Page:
Scotland has got stuck in the bog.

Year after recent year, it has been the same story of missed targets on the important process of peatland restoration. We know that 80 percent of our peatland is degraded or damaged.

We also know, according to a 2020 RSPB report they release the equivalent of “5% of total UK greenhouse gas emissions every year – more than the annual emission from all HGVs on UK roads.” Yet still there is no momentum. Inertia appears to have us in its grip. It’s as if we set out on some ambitious peatland journey, and have found ourselves sinking into the moss, feet wet and dragging.

Last year, for the fourth consecutive year, the Scottish Government’s target of 20,000 hectares of peatland restored annually was missed by an embarrassingly wide margin. According to official government figures less than half the target was restored, at 8,000 hectares.

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That figure seemed bad enough – but then, news emerged last week, published by The Ferret, that the true figures were even less. Only a little more than a quarter of the stated goal, just 5,630 hectares, had been restored. That figure should be a source of shame and concern. Yet it has sunk into the bog of missed targets with relatively little fanfare.

Our peatland failure, however, hasn’t gone unnoticed by the UK Climate Change Committee (CCC), which when it delivered its progress report on Scotland’s net zero plan earlier this year, highlighted the issue. “Scotland,” the report declared, “is still not delivering on key milestones such as energy efficiency in homes and peatland restoration.”

On peatland, it said, we were “significantly off track” – by comparison, say, with afforestation, on which we are only “slightly off track”. We might like to make our excuses. We might like to look at peatland as its own special case, with unique challenges, but it also fits into a pattern of targets not met. Each goal has its own set of issues.

With peatland, what most experts cite as holding us back is lack of machinery and contractors. Even the CCC blames “barriers such as skills shortages and contractor availability.” The recent Ferret article also quoted an expert who cited “unwillingness of some landowners to let the work take place on their estates”.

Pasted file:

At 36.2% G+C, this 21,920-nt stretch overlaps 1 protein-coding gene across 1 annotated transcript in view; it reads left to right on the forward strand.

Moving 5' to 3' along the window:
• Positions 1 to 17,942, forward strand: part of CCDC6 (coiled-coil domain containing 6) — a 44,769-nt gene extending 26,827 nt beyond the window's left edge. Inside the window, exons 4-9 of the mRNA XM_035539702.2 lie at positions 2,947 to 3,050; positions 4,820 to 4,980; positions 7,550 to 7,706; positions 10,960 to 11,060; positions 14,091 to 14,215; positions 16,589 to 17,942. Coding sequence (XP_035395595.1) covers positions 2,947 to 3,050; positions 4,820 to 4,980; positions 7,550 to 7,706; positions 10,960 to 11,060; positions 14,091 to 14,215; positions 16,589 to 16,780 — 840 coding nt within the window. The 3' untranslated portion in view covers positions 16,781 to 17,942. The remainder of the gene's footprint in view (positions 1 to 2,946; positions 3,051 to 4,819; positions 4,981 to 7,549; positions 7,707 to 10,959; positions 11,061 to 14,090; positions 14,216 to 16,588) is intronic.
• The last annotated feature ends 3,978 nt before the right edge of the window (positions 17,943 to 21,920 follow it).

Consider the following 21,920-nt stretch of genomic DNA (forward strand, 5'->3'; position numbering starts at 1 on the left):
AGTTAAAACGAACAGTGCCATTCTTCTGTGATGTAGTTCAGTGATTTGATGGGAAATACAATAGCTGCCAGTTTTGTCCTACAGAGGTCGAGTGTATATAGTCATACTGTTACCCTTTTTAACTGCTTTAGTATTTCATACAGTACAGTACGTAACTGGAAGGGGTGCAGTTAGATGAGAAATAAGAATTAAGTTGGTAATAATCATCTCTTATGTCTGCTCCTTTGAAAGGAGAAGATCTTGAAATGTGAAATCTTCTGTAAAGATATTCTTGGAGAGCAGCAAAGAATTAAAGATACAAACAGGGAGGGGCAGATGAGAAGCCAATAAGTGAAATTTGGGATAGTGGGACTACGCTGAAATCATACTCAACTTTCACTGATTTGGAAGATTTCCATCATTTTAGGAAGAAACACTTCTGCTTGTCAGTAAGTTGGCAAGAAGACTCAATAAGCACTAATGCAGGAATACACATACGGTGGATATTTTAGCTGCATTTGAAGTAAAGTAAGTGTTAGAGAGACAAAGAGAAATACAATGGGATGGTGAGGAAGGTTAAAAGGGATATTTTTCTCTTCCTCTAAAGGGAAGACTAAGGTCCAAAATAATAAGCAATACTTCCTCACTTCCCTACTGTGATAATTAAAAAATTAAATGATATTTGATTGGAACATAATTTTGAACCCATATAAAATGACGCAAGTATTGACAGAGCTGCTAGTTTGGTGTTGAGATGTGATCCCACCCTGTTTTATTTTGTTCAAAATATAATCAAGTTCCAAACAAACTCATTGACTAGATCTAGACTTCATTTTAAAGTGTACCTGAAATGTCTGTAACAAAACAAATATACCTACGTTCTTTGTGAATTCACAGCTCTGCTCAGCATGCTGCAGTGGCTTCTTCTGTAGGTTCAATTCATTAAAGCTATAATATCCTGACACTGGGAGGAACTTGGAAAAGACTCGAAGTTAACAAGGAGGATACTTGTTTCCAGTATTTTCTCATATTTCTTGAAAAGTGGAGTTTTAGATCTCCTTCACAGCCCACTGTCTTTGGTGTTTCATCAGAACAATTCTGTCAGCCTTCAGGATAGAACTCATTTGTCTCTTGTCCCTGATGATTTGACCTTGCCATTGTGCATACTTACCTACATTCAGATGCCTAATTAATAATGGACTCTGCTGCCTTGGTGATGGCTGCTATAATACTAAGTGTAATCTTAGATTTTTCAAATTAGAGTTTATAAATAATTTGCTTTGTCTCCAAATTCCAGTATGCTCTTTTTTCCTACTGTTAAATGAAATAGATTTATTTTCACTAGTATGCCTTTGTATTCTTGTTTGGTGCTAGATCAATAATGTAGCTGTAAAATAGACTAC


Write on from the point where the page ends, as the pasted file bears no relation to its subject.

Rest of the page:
But also key in any large scale transformation like this is determination and drive – and that still seems to be missing. People aren’t obsessing over damming peat drains in the way that they are over planting trees.

That lack of necessary drive is apparent in the fact that there is still no ban on the sale of peat-based compost in Scotland, though in England it will be banned in horticultural outlets from 2024. Though the SNP’s 2021 manifesto included a commitment to such a ban, no proposals have yet been brought forward.

But the other thing about peatland restoration is that on this, the Scottish Government is not, as it is in many areas relating to climate, “ambitious”. Rather its targets are relatively small compared to what the Climate Change Committee deems necessary, less than half their recommended 45,000 hectares per year. The CCC is right to be that ambitious.

Consider this Tweet, published by the RSPB in 2020: “If restoration efforts are not substantially increased across the four countries of the UK, then degraded peatlands will emit twice as much carbon as tree planting could capture if the Committee on Climate Change’s UK forestry targets aims were met.”

Famously, a tenth of the world’s blanket bog is in Scotland. 1.6 billion tonnes of carbon are stored within our peatland, the equivalent, it has been calculated of 140 years’ worth of Scotland’s total annual greenhouse gas emissions. What we are talking about here is not so much a carbon capture facility, but an emissions reduction necessity. There has, in recent years, been progress on many levels.

We now have, in Scotland, our first Peatland Assessment and Restoration course. We have a government that talks about working with “partners to increase private sector investment in peatland restoration via the Peatland Code” (a certifying system giving credits for emissions avoidance). We have a bid to make the Flow Country into a UNESCO world heritage site.

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We have also heard the stories of the great land rush, of private landholders and investors jumping on the opportunity to see, as a New York Times piece last year observed, 80 percent of their outlays on peatlands reimbursed by the government, then go on to profit in carbon-credit sales.

“In effect,” the article declared, “Scotland has said: 'Bill us for the digging, and keep all the gold you can mine.'” That gift of free gold can seem an outrage. But so does our lack of progress – and the figures say it all. When it comes to peat, we are caught in the slough. We can’t afford to stay here and sink.